Avoid Probate With Gifts

If you are considering embarking on estate planning or modifying an existing estate plan, one of your objectives necessarily is to minimize the amount of paid in estate and inheritance taxes. You also likely want to make the formal probate process following your death as simple as possible or eliminate it all together. There are a number of strategies you can employ while you are alive to legally minimize or eliminate an estate or inheritance tax liability in the future as well as to make the probate process itself as simple as possible after you die. These strategies include establishing a trust but also taking full advantage of conveying tax exempt gifts while you are living.

Annual Tax Exempt Gift Basics

What many people do not realize is that gifts can be subject to a federal tax. At the present time, the base tax rate for a gift is 40 percent of value of a gift given. The giver is responsible for paying the tax. The reality is that people in the United States rarely are forced to pay a gift tax because of some generous exemptions that exist in relation to this means of transferring assets to other people. Because of these generous exemptions, gift giving can be a useful means of avoiding estate and inheritance taxes after you die.

The most essential exemption you can take advantage of when it comes to gift giving is the annual exclusion amount. With this exclusion, you have the ability to give up to $15,000 to anyone and not face a gift tax issue. For example, if you have four children, you can convey a total of $60,000 to your offspring with no tax consequences today or when you pass away. Moreover, if you’re married, your spouse can follow suit and gift the same amount of money annually. Thus, in this hypothetical, $120,000 can be passed to children with no tax issue whatsoever.

Lifetime Gift and Estate Tax Exemption

In addition to the $15,000 per person gifted annual exclusion, there is another exemption that can be utilized to pass property during your life without a tax consequence. During your life, and following your death, you can avoid gift and estate taxes for gifts and bequests above and beyond this $15,000 per person annual exclusion amount. In 2019, the grand total of what can be conveyed in these manners is $11.4 million. The reality is that almost no one fully takes advantage of the annual exclusion opportunities and the additional $11.4 million amount. In other words, virtually no one ends up on a position in which they find themselves paying gift taxes.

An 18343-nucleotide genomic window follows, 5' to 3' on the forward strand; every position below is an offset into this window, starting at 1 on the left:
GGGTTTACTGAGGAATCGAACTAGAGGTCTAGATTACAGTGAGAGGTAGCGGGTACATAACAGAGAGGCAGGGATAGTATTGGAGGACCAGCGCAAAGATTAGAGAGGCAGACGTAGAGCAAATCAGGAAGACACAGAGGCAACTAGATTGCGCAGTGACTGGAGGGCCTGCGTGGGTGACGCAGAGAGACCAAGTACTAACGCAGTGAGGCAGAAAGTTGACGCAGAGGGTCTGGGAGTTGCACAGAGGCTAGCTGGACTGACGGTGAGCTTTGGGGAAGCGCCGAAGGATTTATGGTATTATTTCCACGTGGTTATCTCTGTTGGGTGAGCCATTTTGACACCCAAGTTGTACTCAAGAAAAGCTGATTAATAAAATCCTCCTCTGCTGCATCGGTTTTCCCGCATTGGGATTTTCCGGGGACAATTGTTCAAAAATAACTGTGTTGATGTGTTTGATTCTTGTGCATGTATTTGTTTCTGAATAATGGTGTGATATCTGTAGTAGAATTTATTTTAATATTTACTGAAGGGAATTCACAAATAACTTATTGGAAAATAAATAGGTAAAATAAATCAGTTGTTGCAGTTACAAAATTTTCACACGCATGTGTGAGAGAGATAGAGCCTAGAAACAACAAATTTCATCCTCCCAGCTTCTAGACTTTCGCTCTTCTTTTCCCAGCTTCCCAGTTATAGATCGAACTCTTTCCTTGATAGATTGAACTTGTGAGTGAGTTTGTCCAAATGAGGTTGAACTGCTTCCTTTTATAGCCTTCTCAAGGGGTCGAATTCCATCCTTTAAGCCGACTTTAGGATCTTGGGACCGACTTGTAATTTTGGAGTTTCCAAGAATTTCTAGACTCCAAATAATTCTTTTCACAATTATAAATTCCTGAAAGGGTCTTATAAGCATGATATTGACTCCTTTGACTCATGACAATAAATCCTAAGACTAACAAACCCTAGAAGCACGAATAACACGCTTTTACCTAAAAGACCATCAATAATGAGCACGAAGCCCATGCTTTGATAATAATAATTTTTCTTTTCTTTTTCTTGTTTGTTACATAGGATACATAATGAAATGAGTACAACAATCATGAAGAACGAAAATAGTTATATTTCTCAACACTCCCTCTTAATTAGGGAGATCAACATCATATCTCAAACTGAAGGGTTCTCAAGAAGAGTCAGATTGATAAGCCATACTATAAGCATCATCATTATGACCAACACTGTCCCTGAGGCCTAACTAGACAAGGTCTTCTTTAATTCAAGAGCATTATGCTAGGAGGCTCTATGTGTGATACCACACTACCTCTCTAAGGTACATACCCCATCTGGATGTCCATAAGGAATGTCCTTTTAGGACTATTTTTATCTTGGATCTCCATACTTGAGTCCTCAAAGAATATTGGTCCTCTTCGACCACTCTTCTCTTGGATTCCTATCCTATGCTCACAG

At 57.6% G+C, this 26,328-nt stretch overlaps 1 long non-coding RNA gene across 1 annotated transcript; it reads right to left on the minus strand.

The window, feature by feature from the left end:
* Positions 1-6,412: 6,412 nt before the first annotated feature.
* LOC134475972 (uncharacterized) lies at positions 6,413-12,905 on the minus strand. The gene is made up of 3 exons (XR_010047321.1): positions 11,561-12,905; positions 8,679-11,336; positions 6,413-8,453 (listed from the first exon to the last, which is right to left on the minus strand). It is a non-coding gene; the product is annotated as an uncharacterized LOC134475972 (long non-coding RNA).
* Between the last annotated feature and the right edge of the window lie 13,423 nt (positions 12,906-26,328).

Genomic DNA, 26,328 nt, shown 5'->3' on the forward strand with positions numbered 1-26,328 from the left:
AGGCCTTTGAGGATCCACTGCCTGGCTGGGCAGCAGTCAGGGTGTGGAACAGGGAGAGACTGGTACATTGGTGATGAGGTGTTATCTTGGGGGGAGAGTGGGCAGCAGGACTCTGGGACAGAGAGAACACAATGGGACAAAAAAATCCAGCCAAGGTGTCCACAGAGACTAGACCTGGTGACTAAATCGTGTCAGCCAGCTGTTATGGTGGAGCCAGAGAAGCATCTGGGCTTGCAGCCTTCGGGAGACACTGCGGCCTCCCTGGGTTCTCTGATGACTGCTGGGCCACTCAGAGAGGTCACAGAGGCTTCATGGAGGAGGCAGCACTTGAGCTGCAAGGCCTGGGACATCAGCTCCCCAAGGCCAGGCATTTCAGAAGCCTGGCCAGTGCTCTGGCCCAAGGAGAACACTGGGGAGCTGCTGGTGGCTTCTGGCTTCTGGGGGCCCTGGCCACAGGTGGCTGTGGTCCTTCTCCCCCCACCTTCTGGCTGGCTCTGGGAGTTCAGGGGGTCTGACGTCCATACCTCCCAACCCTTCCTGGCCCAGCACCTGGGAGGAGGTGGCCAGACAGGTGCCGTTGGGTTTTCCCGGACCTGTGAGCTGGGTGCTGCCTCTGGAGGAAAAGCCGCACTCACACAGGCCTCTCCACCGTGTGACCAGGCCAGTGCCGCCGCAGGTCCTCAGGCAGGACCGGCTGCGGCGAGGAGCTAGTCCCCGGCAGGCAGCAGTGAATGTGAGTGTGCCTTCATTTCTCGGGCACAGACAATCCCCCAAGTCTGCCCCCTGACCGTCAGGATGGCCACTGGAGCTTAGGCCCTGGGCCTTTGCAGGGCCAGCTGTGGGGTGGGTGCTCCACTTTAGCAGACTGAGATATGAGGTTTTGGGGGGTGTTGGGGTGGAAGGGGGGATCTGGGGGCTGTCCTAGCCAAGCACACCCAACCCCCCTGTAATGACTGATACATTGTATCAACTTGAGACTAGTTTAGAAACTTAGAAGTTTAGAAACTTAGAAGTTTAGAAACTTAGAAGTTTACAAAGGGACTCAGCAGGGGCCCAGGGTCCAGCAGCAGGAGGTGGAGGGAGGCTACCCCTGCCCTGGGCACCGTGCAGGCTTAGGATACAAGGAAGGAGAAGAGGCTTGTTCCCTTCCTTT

Other Gifting Strategies

Beyond making direct gifts to people during the course of your lifetime as a means to avoid tax and probate expenses, you can make other types of gifts as well. For example, while living you can make gifts to charities and face no gift tax consequence. If you donate to a 501 (c) (3) nonprofit, you can also receive a tax deduction when you file your annual income tax.

Another type of gift that you can make during your lifetime that avoids a gift tax consequence involves paying another person’s medical bills. Federal law permits you the ability to pay someone else’s medical bills without any tax consequence. Thus, if you have a child or someone else in your life that has amassed medical bills and needs help addressing these obligations, you can make a gift of paying these costs without any gift tax consequence.

In regard to gifting money to pay medical bills, the money must be paid directly to the healthcare provider and not the individual in order to enjoy no tax consequence whatsoever. There exists absolutely no limit on the amount of money that you can spend in this manner on behalf of one person and not have any tax consequence whatsoever.

Overall Estate Planning Strategy

The availability of the gift tax exclusion every year and the additional lifetime exemption can be a valuable estate planning tool. If you’re in a financial position in which you can gift away some of your money during life, the beneficiaries of such gifting are likely to be highly grateful to you. In other words, you are able to witness the benefits of your generosity whilst living.

Beyond gifting, you can consider establishing a trust to address assets beyond those that you are comfortable gifting away while living. In the final analysis, a seasoned estate planning attorney can assist you in developing a comprehensive plan that optimizes the benefits to your heirs and even yourself.

The typical estate planning attorney will schedule an initial consultation with you to consider your needs, goals, and objectives. As a matter of common practice, an estate planning lawyer charges no fee for this type of meeting with a prospective client.